“The black who?”

  “The Black Earl. Lord Weston. It’s rumored he’s going to take a bride again.”

  “No, truly? And this is an event we must not fail to witness? Is he going to take her right there in the ballroom?”

  “Gillian!” Charlotte stopped dead in the hallway, blocking people from either direction. Her china-blue eyes were round and sparkling with faux horror. “You really cannot say such things in polite company! It’s shocking, simply shocking, and I cannot allow you to sully my delicate, maidenly ears in such a manner!”

  Gillian grinned at her cousin and gave her a little push to get her moving again. “Honestly, Charlotte, I don’t see how you can tell such awful whoppers without being struck down with shame.”

  “Practice, Gilly, it’s because I pay the proper attention to perfecting a shy, demure look for an hour each morning. If you would do the same, it would do wonders for your personality. You might even catch a husband, which you certainly won’t do if you continue to be so…so…”





  Gillian chewed on her lip for a moment. “Unassuming? Unpretentious? Veracious?”

  “No, no, no. Green, that’s what you are. Utterly green and without any sense of ton whatsoever. You simply cannot continue to say what you think. It’s just not done in polite circles.”

  “Some people like honesty.”

  “Not in society, they don’t. Now stop dawdling and fix a pleasant expression on your face.”

  Gillian heaved a little sigh and tried to adopt the demure look that spinsters of her age were expected to wear.

  “Now you’re looking mulish,” Charlotte pointed out with a frown, then gave in to a sudden impish grin. She linked her arm through her cousin’s and tugged her along the hall. “Never mind, your face doesn’t matter in the least. Come, we don’t want to miss Lord Weston. Mama says he is a terrible rake and isn’t welcomed into polite circles anymore. I can’t wait to see how depraved he looks.”

  “What has he done to make him unacceptable to the jades, rakes, and rogues who populate the ton?”

  Charlotte’s eyes sparkled with excitement. “Lady Dell says he murdered his first wife after he found her in the arms of her true love. He is said to have shot her in the head, but missed when he tried to murder her lover.”

  “Truly? How fascinating! He must be a terribly emotional and uncontrolled man if he didn’t tolerate his wife having an inamorato. I thought that sort of behavior was de rigueur in the ton.”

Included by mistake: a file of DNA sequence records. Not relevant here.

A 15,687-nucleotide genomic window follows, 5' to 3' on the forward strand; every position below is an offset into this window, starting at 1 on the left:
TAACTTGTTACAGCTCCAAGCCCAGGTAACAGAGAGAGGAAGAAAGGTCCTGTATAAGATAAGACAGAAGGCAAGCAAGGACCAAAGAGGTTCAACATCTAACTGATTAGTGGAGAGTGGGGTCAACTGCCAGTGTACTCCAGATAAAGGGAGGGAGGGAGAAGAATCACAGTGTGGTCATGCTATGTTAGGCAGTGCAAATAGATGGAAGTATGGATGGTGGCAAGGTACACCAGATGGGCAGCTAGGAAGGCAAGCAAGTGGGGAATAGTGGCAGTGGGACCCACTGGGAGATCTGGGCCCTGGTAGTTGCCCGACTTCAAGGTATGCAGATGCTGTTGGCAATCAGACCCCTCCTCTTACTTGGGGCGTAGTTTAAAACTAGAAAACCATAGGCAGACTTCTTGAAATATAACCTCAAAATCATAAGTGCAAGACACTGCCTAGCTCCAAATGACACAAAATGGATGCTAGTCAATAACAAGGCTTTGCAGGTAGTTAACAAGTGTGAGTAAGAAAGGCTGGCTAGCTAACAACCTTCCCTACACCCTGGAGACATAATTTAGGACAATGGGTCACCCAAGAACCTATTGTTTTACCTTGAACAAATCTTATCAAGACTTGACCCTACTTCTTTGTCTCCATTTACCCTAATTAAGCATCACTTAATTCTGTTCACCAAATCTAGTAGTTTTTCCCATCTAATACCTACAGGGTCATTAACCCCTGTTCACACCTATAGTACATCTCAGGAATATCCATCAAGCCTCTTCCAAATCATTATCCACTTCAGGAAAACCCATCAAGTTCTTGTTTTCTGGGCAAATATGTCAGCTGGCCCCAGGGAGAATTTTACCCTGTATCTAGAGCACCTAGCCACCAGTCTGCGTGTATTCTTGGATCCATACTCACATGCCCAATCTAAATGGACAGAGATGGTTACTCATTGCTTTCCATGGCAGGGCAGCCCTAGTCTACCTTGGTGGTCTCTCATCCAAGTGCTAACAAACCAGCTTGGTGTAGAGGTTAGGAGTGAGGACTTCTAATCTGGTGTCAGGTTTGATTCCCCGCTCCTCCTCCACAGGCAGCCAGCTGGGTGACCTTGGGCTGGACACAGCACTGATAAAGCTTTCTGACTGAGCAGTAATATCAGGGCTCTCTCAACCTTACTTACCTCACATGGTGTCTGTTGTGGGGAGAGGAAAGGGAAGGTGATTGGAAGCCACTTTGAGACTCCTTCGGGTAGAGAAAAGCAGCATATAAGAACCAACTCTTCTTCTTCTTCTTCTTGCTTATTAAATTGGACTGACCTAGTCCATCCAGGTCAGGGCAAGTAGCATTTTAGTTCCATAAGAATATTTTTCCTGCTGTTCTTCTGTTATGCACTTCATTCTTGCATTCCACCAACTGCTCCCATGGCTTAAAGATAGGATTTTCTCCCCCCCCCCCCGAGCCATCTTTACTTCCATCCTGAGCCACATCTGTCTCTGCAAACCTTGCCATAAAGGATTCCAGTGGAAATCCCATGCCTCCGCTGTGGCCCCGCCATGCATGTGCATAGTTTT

Gillian and Charlotte slipped past small groups of elegantly clad people and paused before the double doors leading to the ballroom. The heat generated by so many people inhabiting the confined space left the room stifling and airless.

  Charlotte fanned herself vigorously as she continued to tell Gillian what she knew of the infa
mous earl. “He doesn’t wear anything but black—’tis said to be a sign of his guilt that he’s never been out of mourning even though he killed his wife more than five years ago. She cursed him, you know, and that’s another reason he wears black. And then there are rumors of a child…”

  Charlotte’s voice dropped to an intimate whisper that Gillian had a hard time hearing above the noise of several chattering matrons standing nearby. “…and was born on the wrong side of the blanket.”

  “Someone is a bastard?” Gillian asked, confused.

  “Gillian!” Charlotte shrieked and, with an appalled look toward the matrons, pulled her cousin closer to the ballroom doors. “God’s teeth, you’re as uncivilized as a Red Indian. It must be living among them as you did that makes you so unconventional. Do try to curb your tongue!”

  Gillian muttered an insincere apology and prodded her cousin. “Who is illegitimate? The earl?”

  “Gilly, really! Don’t be such an idiot. How can he be illegitimate and an earl? Make an effort to pay attention, do—I was just telling you how Lord Weston murdered his first wife because she refused to bear him a son and turned to her lover for comfort. Isn’t that thrilling? It’s said she pleaded with him to give her a divorce so she could marry her lover, but he told her that if he could not have her, no man would. Then he shot her while her lover looked on.” She sighed. “It’s so romantic.”